Feature | Cybersecurity | March 28, 2016 | Matt Peterson

Healthcare 2015 Data Breaches - Why the Cloud Is Not Responsible

Cybersecurity data breaches of healthcare cloud computing systems are on the rise.

A person’s healthcare records contain a wealth of sensitive information. This does not involve just their medical history, but it also contains a fairly comprehensive range of facts about them as an individual. Healthcare records will have information about a patient's address, information about their relatives, social security numbers and other identifiers, and they contain financial information.

With all of this information being in one record, it has turned digital health records into a commodity on the black market, and cybersecurity data thieves have started to target health records. In 2015, the healthcare industry saw one of its worst years for data breaches. These breaches have led many to feel concerned about matters relating to healthcare security.


2015 Security Breaches
When it comes to the number of people affected, 2015 was a terrible year for the security of healthcare data. More than 100 million people had their data compromised, and the year saw the industry’s biggest security failure with the data breach of Anthem Blue Cross Blue Shield.

The increased risk of data breaches in healthcare has much to do with the value of the material. Before, financial institutions were some of the most popular targets for data theft. However, the value of the pilfered data would have a short expiration date. Something like a credit card number is only going to have value as long as it takes the owner to realize that they have been compromised. The information in a healthcare record has better diversity when it comes to fraud and it has a much longer shelf life for criminal activity.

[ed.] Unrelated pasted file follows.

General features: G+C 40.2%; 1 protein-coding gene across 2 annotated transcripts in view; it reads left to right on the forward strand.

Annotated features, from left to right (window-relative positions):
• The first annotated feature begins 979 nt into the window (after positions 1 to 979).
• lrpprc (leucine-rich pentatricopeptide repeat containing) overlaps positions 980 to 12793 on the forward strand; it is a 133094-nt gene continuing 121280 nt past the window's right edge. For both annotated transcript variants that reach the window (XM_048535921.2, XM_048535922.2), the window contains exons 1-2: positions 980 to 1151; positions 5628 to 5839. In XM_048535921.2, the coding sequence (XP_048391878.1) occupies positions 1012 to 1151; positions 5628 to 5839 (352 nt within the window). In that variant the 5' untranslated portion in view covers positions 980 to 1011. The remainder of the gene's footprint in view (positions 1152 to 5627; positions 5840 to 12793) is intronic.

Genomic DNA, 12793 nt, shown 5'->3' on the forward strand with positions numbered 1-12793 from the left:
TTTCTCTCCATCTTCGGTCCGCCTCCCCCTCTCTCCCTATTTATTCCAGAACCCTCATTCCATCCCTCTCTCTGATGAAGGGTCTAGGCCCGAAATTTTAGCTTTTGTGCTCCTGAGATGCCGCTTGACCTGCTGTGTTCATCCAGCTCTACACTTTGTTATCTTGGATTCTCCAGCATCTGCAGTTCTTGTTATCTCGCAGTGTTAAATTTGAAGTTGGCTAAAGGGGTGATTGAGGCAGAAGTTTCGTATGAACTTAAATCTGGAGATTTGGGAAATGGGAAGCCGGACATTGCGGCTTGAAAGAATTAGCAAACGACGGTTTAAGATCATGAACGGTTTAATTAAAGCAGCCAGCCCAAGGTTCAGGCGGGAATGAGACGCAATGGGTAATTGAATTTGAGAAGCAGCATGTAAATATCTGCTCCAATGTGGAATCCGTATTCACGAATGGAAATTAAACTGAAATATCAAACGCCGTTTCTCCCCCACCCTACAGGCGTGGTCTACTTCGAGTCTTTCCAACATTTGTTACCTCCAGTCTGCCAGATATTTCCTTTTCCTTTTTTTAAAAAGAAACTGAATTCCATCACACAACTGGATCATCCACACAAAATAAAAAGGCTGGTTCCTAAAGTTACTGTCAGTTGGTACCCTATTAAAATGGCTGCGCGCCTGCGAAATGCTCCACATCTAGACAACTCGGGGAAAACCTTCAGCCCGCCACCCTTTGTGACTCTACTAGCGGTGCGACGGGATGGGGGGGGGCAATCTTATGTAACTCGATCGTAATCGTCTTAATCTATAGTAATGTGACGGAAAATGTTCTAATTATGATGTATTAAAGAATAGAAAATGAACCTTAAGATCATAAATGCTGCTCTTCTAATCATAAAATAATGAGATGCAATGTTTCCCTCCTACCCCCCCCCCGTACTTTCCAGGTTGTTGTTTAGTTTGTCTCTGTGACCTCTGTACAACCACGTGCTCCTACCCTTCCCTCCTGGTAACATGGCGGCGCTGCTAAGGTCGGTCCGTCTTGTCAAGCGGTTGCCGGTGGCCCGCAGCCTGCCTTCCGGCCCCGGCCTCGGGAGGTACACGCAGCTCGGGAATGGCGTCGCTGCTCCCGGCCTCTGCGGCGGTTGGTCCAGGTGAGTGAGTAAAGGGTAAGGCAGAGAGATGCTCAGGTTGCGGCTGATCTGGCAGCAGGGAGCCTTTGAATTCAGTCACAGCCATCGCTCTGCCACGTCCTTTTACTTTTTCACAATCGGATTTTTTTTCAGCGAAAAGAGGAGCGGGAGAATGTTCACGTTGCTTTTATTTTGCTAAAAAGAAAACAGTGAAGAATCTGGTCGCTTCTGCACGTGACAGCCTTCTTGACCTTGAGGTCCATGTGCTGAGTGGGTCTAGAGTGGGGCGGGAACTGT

While these massive data breaches and the frequency with which they occur may be new, the loss or theft of healthcare records is not. The industry has always been at risk of data loss through the acts of insiders, or through people using deceptive practices to gain access to records.


Is the Cloud to Blame?
One thing that has coincided with this increase in healthcare data breaches is the use of cloud technology in the industry. This has created a perception among many that the two things are linked and that the migration to the cloud has resulted in compromised security.

With the cloud being new to the industry, it does come with some of its own security concerns. To some degree, the cloud requires an organization to cede some of their control over security to the service provide,r and they have to be able to trust that this service provider will employ adequate security for the system. For this reason, examining the service provider and their security is an important step for any business when they are looking to move to the cloud.